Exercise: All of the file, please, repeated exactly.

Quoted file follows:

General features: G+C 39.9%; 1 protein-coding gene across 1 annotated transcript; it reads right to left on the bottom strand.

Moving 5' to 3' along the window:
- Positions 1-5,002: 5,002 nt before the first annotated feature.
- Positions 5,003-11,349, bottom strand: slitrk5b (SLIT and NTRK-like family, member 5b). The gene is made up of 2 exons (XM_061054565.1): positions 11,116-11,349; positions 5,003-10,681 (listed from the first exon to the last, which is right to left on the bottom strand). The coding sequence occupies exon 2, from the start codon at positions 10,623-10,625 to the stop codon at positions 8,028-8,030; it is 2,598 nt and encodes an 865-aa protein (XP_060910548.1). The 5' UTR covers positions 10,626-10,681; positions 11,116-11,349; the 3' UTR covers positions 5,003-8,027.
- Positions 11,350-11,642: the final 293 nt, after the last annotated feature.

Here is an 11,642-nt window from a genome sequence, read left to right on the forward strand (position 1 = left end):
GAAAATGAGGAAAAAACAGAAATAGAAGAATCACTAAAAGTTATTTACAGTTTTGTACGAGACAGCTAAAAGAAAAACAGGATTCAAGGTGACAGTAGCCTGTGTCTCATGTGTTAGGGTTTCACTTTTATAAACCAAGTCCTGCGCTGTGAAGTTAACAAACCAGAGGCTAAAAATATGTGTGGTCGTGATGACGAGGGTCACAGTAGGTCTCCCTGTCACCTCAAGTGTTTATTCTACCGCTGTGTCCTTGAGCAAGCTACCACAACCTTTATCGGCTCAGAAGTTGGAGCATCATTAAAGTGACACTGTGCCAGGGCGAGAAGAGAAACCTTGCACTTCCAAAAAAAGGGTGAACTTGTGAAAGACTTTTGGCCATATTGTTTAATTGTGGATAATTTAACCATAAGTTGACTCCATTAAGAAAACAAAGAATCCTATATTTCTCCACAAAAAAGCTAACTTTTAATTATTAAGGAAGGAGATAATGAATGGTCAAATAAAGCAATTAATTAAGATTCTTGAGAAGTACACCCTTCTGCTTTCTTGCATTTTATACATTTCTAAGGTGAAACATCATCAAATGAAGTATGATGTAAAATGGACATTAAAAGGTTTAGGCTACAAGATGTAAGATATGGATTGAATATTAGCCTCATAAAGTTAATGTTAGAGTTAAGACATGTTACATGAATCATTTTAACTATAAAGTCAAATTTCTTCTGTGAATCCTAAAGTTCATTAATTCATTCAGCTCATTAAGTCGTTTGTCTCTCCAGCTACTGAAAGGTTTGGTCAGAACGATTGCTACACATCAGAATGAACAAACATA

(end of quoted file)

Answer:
General features: G+C 39.9%; 1 protein-coding gene across 1 annotated transcript; it reads right to left on the bottom strand.

Moving 5' to 3' along the window:
- Positions 1-5,002: 5,002 nt before the first annotated feature.
- Positions 5,003-11,349, bottom strand: slitrk5b (SLIT and NTRK-like family, member 5b). The gene is made up of 2 exons (XM_061054565.1): positions 11,116-11,349; positions 5,003-10,681 (listed from the first exon to the last, which is right to left on the bottom strand). The coding sequence occupies exon 2, from the start codon at positions 10,623-10,625 to the stop codon at positions 8,028-8,030; it is 2,598 nt and encodes an 865-aa protein (XP_060910548.1). The 5' UTR covers positions 10,626-10,681; positions 11,116-11,349; the 3' UTR covers positions 5,003-8,027.
- Positions 11,350-11,642: the final 293 nt, after the last annotated feature.

Here is an 11,642-nt window from a genome sequence, read left to right on the forward strand (position 1 = left end):
GAAAATGAGGAAAAAACAGAAATAGAAGAATCACTAAAAGTTATTTACAGTTTTGTACGAGACAGCTAAAAGAAAAACAGGATTCAAGGTGACAGTAGCCTGTGTCTCATGTGTTAGGGTTTCACTTTTATAAACCAAGTCCTGCGCTGTGAAGTTAACAAACCAGAGGCTAAAAATATGTGTGGTCGTGATGACGAGGGTCACAGTAGGTCTCCCTGTCACCTCAAGTGTTTATTCTACCGCTGTGTCCTTGAGCAAGCTACCACAACCTTTATCGGCTCAGAAGTTGGAGCATCATTAAAGTGACACTGTGCCAGGGCGAGAAGAGAAACCTTGCACTTCCAAAAAAAGGGTGAACTTGTGAAAGACTTTTGGCCATATTGTTTAATTGTGGATAATTTAACCATAAGTTGACTCCATTAAGAAAACAAAGAATCCTATATTTCTCCACAAAAAAGCTAACTTTTAATTATTAAGGAAGGAGATAATGAATGGTCAAATAAAGCAATTAATTAAGATTCTTGAGAAGTACACCCTTCTGCTTTCTTGCATTTTATACATTTCTAAGGTGAAACATCATCAAATGAAGTATGATGTAAAATGGACATTAAAAGGTTTAGGCTACAAGATGTAAGATATGGATTGAATATTAGCCTCATAAAGTTAATGTTAGAGTTAAGACATGTTACATGAATCATTTTAACTATAAAGTCAAATTTCTTCTGTGAATCCTAAAGTTCATTAATTCATTCAGCTCATTAAGTCGTTTGTCTCTCCAGCTACTGAAAGGTTTGGTCAGAACGATTGCTACACATCAGAATGAACAAACATA